I REFER to the teenager in Malacca, who allegedly consumed pesticide and died after getting poor Sijil Pelajaran Malayisa results ("SPM failure takes own life" -- NST, March 23).
Apart from E. Premkumar, there have been many teenagers who committed suicide after such exam results.
We must put a stop to this. We must stop pouring scorn on low achievers.
No doubt getting 10As is good and this bodes well for a wider path in education.
But scoring 10As is not everything. Possessing skills and abilities is equally important.
Thus, while advising children to study hard and pass exams, we must also tell them that life is about a balance between doing well at exams and having other skills.
Life is wider than the sphere of exams
Our children's passion to pass exams with as many As as possible is driven by a need to earn respect from from parents and other children. This is the start of the rat race. And what is at stake is character.
To counter this, we can tell children that they need not only earn respect by scoring many As in SPM, but also by being more skilful than the rest.
There are many things they can excel in, for example, as tailors and cooks. Therefore, there are other things than scoring As.
Another measure of life is success. But success can come from other arenas and skills developed from discipline. Thus, life and success are subject to a person's discipline, not just good scores in exams.
As such, self-discipline should be developed at home.
We should explain to children that a good life can also stem from self-knowledge. Hence, we first have to recognise children's likes and wants, and later, their goals and values.
Appreciating their values and wants will likely produce confident teenagers. Confidence allows them to withstand setbacks in life, such as dismal SPM results. Encourage children to jot down their ambitions and plans. No matter how childish the dreams look, show that we appreciate them.
Likewise, make children see the wisdom of improving themselves. They do not have to compete against their peers. Many teenagers, especially those who are hooked on Facebook, compare themselves to others. Excessive comparison may result in low-self esteem.
In the larger picture, the upbringing of young citizens differs from nation to nation. It is subject to a nation's culture and development. In a poor nation, bringing up children could be about fleeing poverty.
But in a rich country, bringing up children is more complicated. So our task is tougher as we are an almost developed nation.
The state of the economy also influences the way we bring up children and it differs from decade to decade. For example, in the 1970s, it was about preparing children to step out of poverty. Now, 40 years later, the aim is to turn them into people with character.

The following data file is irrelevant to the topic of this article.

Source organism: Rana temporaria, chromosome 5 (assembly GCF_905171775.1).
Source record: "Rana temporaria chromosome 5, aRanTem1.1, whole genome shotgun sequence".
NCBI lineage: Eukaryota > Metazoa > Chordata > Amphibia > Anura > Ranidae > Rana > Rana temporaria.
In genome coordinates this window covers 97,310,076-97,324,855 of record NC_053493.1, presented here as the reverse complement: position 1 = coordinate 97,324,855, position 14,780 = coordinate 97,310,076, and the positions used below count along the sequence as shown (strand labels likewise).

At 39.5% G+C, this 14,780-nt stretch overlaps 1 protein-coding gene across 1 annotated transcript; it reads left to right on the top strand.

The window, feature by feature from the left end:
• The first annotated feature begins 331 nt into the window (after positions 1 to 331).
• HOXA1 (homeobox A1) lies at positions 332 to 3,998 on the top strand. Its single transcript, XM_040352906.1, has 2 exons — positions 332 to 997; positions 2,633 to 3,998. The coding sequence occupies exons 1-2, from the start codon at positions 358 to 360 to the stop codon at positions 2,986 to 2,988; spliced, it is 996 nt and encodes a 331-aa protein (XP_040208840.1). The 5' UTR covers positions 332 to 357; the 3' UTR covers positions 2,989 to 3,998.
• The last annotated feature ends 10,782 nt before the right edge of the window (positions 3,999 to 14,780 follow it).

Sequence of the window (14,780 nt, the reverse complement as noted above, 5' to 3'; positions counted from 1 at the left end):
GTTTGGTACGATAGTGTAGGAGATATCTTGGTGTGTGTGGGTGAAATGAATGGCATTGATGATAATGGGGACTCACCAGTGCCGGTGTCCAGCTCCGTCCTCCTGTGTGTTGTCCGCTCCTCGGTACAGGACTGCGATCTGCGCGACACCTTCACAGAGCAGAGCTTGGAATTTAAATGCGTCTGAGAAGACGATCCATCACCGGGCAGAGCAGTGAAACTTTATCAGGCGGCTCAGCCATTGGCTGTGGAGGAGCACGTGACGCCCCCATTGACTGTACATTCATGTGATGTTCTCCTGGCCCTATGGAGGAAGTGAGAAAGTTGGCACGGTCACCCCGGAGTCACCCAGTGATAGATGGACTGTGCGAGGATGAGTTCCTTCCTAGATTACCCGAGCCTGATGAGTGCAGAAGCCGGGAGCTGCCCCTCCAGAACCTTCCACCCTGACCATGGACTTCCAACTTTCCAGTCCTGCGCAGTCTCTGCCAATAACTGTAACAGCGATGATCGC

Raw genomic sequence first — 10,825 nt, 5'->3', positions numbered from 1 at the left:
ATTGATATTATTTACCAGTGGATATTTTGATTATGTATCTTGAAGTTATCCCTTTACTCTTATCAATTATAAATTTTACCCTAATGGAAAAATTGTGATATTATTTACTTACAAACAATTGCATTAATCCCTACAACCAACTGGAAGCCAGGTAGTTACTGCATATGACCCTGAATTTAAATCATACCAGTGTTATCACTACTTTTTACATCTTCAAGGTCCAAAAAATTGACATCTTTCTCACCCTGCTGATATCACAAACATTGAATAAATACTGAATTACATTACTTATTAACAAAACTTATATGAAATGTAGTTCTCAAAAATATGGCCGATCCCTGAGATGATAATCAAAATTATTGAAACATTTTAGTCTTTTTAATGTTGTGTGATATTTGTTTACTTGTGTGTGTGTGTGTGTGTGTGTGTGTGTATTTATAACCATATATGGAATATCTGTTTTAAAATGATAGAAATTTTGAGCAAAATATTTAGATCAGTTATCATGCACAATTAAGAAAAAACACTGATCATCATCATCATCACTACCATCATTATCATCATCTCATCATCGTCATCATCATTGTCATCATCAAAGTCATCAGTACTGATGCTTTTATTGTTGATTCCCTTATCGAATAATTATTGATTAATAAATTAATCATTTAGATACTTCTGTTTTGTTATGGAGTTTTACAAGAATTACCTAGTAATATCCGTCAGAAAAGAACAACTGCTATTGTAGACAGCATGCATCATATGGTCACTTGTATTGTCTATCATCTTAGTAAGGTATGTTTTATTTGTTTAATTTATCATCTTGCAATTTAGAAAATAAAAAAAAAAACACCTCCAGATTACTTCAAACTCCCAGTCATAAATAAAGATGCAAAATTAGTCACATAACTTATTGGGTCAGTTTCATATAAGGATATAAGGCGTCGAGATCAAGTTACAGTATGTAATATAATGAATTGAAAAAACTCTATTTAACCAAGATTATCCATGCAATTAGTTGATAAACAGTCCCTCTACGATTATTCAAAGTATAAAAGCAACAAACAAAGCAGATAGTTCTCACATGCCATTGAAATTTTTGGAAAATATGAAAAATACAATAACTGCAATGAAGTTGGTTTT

Character will show up in a person who can mix well. There is no point of scoring 10 As if one cannot socialise with others.
Thus, a person who does badly in exams but can socialise well, speak confidently and is rich with ideas, has an equal chance at success.
A person who can work in a group has a good chance of succeeding because we need to work in teams.
To be in a group, one has to project patience and tolerance. Also, we must teach children to be respectful and confident.
Many successful men and women, who had contributed to society, were not multiple A scorers.
They were mediocre, some even dropouts, but they were hardworking, confident and positively different.
Tan Sri P. Ramlee didn't attend any music school but he composed songs and directed films successfully. Virgin boss Sir Richard Branson dropped out of high school and Bill Gates quit in his first year at Harvard University.
These talented people, who beyond the grasp and understanding of the common person, succeeded in their enterprises to earn respect.
Children can learn from those around them, so parents can take them to see how the disadvantaged and deprived live. Awareness of this will add to their character.
Parents must instil the message in them that to succeed in life, one must be disciplined first.
We do not want to see more teenagers dying because they fared badly in exams. Stop putting them in perpetual fear of failing. Life is wider than the sphere of exams.
Perhaps we can learn from the wisdom of this proverb: if a man does only what is required of him, he is a slave, but if a man does more than what is required of him, he is a free man
By Dr Megawati Omar, Research Management Institute, Universiti Teknologi Mara, Shah Alam, Selangor
Source: New Straits Times Letters to the Editor 27 March 2012